Light House Review – Android

August 16, 2017 — by Anusha "Trillian" Sinha0

Light House takes its name rather literally and has you transmitting light to a lighthouse so it can light up the way for lost seafarers so they don’t crash headlong into the rocks. The levels start easy and new elements keep getting added to the gameplay as you move along. The objective of the game is to align these elements (which are mirrors, primarily) so there is a clear path for the energy to get from where it is stored to the lighthouse. Each lighthouse has a required amount of energy that it needs and needs to be filled up to complete the level.

The puzzle requires an intuitive sense of physics and direction and most importantly an acute sense of timing. The levels don’t remain static for too long and soon you will find blocks of the path which just keep moving moodily up and down. If at any time the path of the energy is obstructed, it is lost forever and you have no option save to try again. Certain bits of the game might irk you a bit if you love physics, like the bit where you move mirrors while the light is moving to direct it along the way. This means that you are moving faster than light which is magical or absurd depending on how you look at it. The game has 9 packs with 6 levels each and the ninth pack is still under development.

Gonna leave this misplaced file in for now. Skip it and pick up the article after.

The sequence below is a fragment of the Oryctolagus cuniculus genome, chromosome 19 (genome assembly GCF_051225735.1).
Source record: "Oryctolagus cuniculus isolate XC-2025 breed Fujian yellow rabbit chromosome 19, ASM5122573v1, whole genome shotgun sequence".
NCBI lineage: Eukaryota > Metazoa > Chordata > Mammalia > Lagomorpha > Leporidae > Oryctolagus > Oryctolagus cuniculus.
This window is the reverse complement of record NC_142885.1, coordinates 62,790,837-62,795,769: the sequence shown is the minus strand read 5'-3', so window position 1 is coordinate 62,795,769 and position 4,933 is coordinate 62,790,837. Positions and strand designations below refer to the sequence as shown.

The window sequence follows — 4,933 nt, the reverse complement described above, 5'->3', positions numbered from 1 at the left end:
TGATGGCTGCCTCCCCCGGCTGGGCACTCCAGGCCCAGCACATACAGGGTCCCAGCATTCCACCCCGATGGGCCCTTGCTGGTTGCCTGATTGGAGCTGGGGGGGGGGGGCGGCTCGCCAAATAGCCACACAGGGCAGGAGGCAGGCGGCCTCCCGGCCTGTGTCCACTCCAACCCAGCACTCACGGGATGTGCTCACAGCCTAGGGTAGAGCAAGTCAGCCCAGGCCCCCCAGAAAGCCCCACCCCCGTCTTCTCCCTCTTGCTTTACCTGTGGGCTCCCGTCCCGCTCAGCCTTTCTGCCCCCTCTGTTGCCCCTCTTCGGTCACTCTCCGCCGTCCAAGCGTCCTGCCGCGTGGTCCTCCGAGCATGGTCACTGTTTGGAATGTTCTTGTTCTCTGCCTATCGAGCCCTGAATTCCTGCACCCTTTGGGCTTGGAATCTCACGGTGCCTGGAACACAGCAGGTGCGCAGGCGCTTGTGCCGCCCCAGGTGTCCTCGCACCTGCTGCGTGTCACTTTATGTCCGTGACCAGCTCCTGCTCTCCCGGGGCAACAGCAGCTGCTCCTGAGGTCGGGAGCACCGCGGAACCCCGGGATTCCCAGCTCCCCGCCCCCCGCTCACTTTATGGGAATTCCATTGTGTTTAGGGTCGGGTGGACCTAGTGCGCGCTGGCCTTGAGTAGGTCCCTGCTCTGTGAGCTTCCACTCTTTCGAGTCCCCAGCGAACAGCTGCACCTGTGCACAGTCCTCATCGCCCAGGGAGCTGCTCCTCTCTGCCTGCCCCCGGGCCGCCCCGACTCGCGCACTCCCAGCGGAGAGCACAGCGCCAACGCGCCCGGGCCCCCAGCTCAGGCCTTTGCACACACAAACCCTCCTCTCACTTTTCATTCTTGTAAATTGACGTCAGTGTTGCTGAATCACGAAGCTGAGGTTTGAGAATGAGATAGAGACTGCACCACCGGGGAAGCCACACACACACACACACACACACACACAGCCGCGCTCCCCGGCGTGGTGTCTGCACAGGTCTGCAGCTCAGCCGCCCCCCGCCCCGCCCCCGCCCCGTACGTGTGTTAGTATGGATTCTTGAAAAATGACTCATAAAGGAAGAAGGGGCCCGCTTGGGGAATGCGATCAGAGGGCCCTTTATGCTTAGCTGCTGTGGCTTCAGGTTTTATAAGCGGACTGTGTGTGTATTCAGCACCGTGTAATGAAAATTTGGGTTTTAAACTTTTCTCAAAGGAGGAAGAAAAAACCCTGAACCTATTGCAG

Light House

The game makes the use of slick isometric design which is quite pleasing to the eyes. There is no soundtrack except the sound the energy makes as it drips into the lighthouse. There is no tutorial as such and the initial levels take care of explaining the basics to the player. Newer twists are explained as and when you come across them. Light House is completely free and devoid of any in-app purchases and is a must-try if you like well-designed puzzles.

Play Store

Light House Review – Android
8.5 / 10  
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Anusha "Trillian" Sinha

Anusha Sinha was a harmless little Clefairy before she read Crime and Punishment. Now she thinks she is some sort of extraterrestrial ninja. She is an expert in the arts of mosquito-racquet wielding, being a silent grammar Nazi and karate. She spends her time contemplating the greatness of Miniatur Wunderland and the transient nature of human life, in equal measure.

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